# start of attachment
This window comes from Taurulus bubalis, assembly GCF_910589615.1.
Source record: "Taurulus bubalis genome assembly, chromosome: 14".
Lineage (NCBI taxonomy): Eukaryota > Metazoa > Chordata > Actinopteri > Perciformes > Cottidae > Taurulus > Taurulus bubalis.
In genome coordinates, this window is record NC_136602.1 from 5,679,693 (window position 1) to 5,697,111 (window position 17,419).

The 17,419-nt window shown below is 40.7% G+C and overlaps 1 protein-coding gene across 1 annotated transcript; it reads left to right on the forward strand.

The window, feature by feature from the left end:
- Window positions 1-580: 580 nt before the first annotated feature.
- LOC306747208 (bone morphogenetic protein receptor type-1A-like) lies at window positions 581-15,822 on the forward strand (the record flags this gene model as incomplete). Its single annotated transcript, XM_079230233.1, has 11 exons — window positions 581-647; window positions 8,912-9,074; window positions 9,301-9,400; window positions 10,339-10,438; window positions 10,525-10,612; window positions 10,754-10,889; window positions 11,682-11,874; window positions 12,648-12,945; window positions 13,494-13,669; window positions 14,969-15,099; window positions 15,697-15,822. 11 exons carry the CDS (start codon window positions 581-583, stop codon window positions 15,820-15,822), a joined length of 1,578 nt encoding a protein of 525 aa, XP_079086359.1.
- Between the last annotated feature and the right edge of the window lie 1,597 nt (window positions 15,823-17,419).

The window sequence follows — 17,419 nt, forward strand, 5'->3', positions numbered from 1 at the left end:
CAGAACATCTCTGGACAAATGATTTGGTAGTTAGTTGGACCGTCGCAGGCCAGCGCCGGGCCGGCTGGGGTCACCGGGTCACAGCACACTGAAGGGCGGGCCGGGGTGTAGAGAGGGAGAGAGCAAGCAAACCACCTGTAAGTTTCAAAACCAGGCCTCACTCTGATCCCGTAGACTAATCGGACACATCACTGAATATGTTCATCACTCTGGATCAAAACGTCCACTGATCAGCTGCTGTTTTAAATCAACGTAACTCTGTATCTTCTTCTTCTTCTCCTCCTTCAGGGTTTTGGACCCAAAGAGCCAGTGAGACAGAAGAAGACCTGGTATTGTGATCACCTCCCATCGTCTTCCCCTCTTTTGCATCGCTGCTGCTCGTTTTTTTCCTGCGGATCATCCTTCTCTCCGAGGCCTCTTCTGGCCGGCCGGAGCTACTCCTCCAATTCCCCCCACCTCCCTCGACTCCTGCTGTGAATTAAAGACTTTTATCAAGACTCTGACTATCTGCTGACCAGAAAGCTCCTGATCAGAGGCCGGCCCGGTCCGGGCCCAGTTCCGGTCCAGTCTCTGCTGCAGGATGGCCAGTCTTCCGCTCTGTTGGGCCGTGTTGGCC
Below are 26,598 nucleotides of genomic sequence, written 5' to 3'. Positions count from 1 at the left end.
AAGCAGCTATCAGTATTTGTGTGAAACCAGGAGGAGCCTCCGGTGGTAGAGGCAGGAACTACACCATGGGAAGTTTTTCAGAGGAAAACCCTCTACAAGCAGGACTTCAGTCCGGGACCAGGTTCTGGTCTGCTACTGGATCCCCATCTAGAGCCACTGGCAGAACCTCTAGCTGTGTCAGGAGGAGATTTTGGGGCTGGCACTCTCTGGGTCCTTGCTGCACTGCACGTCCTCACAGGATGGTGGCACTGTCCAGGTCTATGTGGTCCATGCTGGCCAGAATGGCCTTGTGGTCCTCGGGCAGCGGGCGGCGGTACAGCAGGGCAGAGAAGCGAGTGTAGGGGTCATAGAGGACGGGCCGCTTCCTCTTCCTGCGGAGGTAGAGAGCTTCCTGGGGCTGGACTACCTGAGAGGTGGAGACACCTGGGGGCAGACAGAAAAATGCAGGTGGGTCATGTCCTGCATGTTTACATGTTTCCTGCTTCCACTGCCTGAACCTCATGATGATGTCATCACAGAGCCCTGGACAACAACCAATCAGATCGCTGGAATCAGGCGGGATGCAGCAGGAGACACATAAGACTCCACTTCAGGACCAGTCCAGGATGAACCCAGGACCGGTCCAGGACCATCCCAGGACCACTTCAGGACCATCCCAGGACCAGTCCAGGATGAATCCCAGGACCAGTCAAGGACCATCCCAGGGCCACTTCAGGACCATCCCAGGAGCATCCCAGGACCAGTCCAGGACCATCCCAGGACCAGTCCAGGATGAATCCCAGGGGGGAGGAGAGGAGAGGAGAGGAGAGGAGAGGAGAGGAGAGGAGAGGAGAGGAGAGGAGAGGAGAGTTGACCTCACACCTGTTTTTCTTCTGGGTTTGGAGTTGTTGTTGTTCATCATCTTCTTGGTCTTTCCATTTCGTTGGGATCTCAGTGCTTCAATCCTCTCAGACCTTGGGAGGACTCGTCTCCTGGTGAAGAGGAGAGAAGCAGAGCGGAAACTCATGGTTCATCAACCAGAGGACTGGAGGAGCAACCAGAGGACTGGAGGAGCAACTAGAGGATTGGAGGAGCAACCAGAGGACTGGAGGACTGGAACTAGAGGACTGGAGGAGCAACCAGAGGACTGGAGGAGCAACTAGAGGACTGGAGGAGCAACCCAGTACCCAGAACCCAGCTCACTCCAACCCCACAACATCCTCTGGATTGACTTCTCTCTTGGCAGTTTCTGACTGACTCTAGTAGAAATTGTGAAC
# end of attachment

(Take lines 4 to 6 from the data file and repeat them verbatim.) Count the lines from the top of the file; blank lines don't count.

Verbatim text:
In genome coordinates, this window is record NC_136602.1 from 5,679,693 (window position 1) to 5,697,111 (window position 17,419).

The 17,419-nt window shown below is 40.7% G+C and overlaps 1 protein-coding gene across 1 annotated transcript; it reads left to right on the forward strand.

The window, feature by feature from the left end: